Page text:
Graduate Course Proposal Form Submission Detail - LIS6709
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Submission Type: New
Course Change Information (for course changes only):
Comments: Recd after 3/1. To Chair; Appd 5/19/14. to USF 5/20/14; to SCNS 5/28/14. Mbr 6703 appd as 6709 eff 11/1/14
- Department and Contact Information
Tracking Number Date & Time Submitted 4831 2013-10-15 Department College Budget Account Number Library and Information Science AS 124800 Contact Person Phone Randy Borum 43520 firstname.lastname@example.org
- Course Information
Prefix Number Full Title LIS 6709 Cyber Intelligence Is the course title variable? N Is a permit required for registration? N Are the credit hours variable? N Is this course repeatable? N If repeatable, how many times? 0 Credit Hours Section Type Grading Option 3 C - Class Lecture (Primarily) R - Regular Abbreviated Title (30 characters maximum) Cyber Intelligence Course Online? Percentage Online O - Online (100% online) 0
No Course Pre-Reqs
No Course Co-Reqs
This course reviews the main actors, targets, threats, and other troublesome activities in cyberspace. It builds a foundation for understanding how cyber intelligence and counterintelligence can support enterprise and national cybersecurity.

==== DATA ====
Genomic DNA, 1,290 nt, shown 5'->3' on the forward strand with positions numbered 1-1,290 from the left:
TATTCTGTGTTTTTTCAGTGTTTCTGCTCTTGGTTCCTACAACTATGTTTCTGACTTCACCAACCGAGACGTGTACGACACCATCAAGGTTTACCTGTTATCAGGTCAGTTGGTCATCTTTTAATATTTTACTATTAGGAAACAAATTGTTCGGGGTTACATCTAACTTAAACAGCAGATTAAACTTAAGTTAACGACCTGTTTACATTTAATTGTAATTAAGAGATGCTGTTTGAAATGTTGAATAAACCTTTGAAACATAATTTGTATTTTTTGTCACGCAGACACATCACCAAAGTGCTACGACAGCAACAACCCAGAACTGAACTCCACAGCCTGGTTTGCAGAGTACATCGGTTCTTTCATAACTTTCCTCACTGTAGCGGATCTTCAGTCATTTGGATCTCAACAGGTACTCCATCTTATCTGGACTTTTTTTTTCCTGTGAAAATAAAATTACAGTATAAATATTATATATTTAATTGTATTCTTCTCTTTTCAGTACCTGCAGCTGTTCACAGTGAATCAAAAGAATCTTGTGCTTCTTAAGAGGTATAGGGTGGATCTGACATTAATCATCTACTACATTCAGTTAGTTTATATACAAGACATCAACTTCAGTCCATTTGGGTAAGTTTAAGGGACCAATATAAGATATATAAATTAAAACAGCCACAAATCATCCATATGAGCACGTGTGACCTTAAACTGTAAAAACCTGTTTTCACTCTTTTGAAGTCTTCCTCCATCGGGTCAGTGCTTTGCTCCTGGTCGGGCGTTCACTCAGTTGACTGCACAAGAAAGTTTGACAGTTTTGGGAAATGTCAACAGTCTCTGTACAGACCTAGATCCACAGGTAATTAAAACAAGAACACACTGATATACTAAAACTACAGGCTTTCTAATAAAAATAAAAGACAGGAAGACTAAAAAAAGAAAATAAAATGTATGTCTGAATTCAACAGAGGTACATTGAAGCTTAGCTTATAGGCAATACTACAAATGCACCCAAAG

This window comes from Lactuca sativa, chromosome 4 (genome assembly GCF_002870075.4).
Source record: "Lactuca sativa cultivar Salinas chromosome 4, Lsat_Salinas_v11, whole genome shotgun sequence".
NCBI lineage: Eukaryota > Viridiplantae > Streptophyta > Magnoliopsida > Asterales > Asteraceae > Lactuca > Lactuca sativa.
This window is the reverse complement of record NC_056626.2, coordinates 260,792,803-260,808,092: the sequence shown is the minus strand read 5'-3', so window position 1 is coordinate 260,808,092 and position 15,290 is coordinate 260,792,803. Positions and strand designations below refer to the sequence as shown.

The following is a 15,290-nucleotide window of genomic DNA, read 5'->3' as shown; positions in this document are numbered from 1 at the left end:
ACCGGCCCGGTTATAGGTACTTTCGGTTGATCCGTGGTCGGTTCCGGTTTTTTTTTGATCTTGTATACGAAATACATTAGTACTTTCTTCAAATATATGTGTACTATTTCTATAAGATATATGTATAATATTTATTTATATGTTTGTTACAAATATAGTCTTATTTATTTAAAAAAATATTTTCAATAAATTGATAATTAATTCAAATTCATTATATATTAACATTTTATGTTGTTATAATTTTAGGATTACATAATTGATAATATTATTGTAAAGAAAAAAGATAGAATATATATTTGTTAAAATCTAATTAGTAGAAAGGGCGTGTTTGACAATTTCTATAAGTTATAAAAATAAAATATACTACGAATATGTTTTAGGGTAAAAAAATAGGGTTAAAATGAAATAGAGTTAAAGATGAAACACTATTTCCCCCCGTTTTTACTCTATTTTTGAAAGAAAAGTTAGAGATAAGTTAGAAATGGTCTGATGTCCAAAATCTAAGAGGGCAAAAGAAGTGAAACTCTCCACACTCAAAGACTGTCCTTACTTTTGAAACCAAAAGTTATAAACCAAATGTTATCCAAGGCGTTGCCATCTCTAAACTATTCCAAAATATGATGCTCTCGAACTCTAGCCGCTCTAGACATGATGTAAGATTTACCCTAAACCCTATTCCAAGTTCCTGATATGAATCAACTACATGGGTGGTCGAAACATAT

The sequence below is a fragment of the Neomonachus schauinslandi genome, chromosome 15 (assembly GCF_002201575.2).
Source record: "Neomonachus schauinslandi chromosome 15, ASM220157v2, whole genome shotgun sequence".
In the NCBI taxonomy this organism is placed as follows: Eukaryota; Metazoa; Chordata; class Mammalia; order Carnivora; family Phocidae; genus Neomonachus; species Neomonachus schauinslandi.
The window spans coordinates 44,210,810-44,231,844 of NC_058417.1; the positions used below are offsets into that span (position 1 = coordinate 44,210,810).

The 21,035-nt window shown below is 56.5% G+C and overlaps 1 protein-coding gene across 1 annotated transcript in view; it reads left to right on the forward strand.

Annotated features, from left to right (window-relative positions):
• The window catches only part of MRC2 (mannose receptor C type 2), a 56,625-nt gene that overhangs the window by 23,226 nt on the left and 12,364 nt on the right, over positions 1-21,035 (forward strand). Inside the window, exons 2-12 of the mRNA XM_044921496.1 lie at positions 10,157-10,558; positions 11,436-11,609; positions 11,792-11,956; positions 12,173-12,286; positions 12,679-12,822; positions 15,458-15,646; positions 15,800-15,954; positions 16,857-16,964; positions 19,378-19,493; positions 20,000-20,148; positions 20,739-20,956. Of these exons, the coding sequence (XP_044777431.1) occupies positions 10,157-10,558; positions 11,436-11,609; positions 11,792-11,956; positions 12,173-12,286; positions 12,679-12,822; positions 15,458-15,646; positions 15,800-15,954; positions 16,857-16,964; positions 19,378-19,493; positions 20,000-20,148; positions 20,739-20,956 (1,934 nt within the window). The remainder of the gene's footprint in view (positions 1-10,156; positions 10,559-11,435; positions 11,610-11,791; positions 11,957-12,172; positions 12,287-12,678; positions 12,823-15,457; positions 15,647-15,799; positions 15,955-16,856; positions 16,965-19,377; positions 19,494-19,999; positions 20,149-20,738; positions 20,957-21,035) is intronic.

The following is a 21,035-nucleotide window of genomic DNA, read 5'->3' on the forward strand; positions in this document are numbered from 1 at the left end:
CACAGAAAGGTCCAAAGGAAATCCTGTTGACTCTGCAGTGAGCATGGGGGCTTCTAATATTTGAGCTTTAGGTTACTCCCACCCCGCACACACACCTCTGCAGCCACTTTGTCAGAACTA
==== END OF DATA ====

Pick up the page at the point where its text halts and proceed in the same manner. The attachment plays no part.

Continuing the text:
A. Please briefly explain why it is necessary and/or desirable to add this course.
Needed for new program/concentration/certificate
B. What is the need or demand for this course? (Indicate if this course is part of a required sequence in the major.) What other programs would this course service?
This will be an essential (required for the concentration, but not for the degree itself) course for the Concentration in Cyber Intelligence for the M.S. in Information Studies and for the he Concentration in Cyber Intelligence for the M.S.in Cybersecurity.
C. Has this course been offered as Selected Topics/Experimental Topics course? If yes, how many times?
D. What qualifications for training and/or experience are necessary to teach this course? (List minimum qualifications for the instructor.)
Expertise in cyber intelligence theory and tradecraft.
- Other Course Information
To understand how cyber intelligence and counterintelligence can support enterprise and national cybersecurity.
B. Learning Outcomes
Define Cyber Intelligence and understand its role and value for online targeting and collection in modern organizations, businesses and governments